World Humanitarian Day

19 August 2020

Global

Providing life-saving support during the pandemic

On World Humanitarian Day (WHD) August 19, the world commemorates humanitarian workers killed and injured in the course of their work, and we honour all aid and health workers who continue, despite the odds, to provide life-saving support and protection to people most in need.

This year World Humanitarian Day comes as the world continues to fight the COVID-19 pandemic over recent months. Aid workers are overcoming unprecedented access hurdles to assist people in humanitarian crises in 54 countries, as well as in a further nine countries which have been catapulted into humanitarian need by the COVID-19 pandemic.

This day was designated in memory of the 19 August 2003 bomb attack on the Canal Hotel in Baghdad, Iraq, killing 22 people, including the chief humanitarian in Iraq, Sergio Vieira de Mello. In 2009, the United Nations General Assembly formalized the day as World Humanitarian Day.

World Humanitarian Day is a time to recognize those who face danger and adversity in order to help others. It is also an opportunity to celebrate the spirit that inspires humanitarian work.

Today, millions of people around the world are affected by crises and need humanitarian assistance. Women and girls face especially difficult challenges in these situations. The risk of violence escalates, and their access to health care declines. More than half of all maternal deaths are believed to occur in fragile states and humanitarian settings. 

UNFPA works closely with partners to ensure that reproductive health is integrated into emergency responses. UNFPA also deploys hygiene supplies, obstetric and family planning supplies, health personnel, counsellors and other support to vulnerable populations, and works to ensure the needs of women and young people are served through both the emergency and the reconstruction phases. 

#RealLifeHeroes

A global campaign that celebrates humanitarians - a “thank you” to the people who have committed their lives to helping others.

On August 19, the eleventh year that we have marked World Humanitarian Day, we are paying special tribute to the real-life heroes who have committed their lives to helping others in the most extreme circumstances throughout the world.

The campaign focuses on what drives humanitarians to continue to save and protect lives despite conflict, insecurity, lack of access and risks linked to COVID-19.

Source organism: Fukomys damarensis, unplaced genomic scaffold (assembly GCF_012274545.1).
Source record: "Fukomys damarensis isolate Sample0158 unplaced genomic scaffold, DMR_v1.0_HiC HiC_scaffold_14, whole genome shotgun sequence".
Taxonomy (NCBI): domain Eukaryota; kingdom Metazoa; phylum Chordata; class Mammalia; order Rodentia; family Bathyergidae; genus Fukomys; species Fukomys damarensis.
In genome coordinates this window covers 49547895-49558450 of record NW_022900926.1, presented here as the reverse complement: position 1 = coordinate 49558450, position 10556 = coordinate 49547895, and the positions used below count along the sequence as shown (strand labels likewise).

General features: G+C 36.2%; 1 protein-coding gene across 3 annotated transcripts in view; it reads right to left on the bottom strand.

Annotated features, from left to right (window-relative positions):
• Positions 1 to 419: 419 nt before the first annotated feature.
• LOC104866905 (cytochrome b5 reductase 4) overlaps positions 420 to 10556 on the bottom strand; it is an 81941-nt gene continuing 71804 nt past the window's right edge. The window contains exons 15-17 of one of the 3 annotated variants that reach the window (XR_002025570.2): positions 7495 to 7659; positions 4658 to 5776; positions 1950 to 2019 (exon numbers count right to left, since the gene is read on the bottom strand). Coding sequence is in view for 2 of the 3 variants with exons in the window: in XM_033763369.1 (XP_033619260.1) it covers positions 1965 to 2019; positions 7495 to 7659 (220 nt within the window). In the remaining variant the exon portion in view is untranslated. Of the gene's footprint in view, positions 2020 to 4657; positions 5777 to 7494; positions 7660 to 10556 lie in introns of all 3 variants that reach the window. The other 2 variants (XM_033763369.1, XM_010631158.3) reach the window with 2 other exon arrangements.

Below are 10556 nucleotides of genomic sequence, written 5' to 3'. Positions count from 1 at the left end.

This year, COVID-19 has been the biggest challenge to humanitarian operations around the world.  The lack of access and restrictions placed by Governments around the world has resulted in communities, civil society and local NGOs being the frontline of the response.

Therefore, the campaign presents the inspiring personal stories of humanitarians who are treating and preventing COVID-19, providing food to vulnerable people in need, providing safe spaces for women and girls in lockdown; delivering babies; fighting locusts and running refugee camps, all amid the COVID-19 pandemic.

It is true that our obsession with myths and legends has been with us since the dawn of culture. Their fictional fantastic feats, embodied enemies, and arduous journeys teach us how to dream big and summon the courage needed to do what’s right.

However, the heroes of our world, here and now, are just as worthy of admiration and celebration because they’re real — they’re real: choosing to help in the most extreme circumstances — and their stories show that real life heroes exhibit an uncanny ability to persevere despite the odds, and to do so with humility and dedication.World Humanitarian Day is a time to recognize those who face danger and adversity in order to help others. It is also an opportunity to celebrate the spirit that inspires humanitarian work.

Millions of people around the world are affected by crises and need humanitarian assistance. Women and girls face especially difficult challenges in these situations. The risk of violence escalates, and their access to health care declines. More than half of all maternal deaths are believed to occur in fragile states and humanitarian settings. 

UNFPA works closely with partners to ensure that reproductive health is integrated into emergency responses. UNFPA also deploys hygiene supplies, obstetric and family planning supplies, health personnel, counsellors and other support to vulnerable populations, and works to ensure the needs of women and young people are served through both the emergency and the reconstruction phases. 

Join the global conversation today by using the hashtag #RealLifeHeroes.

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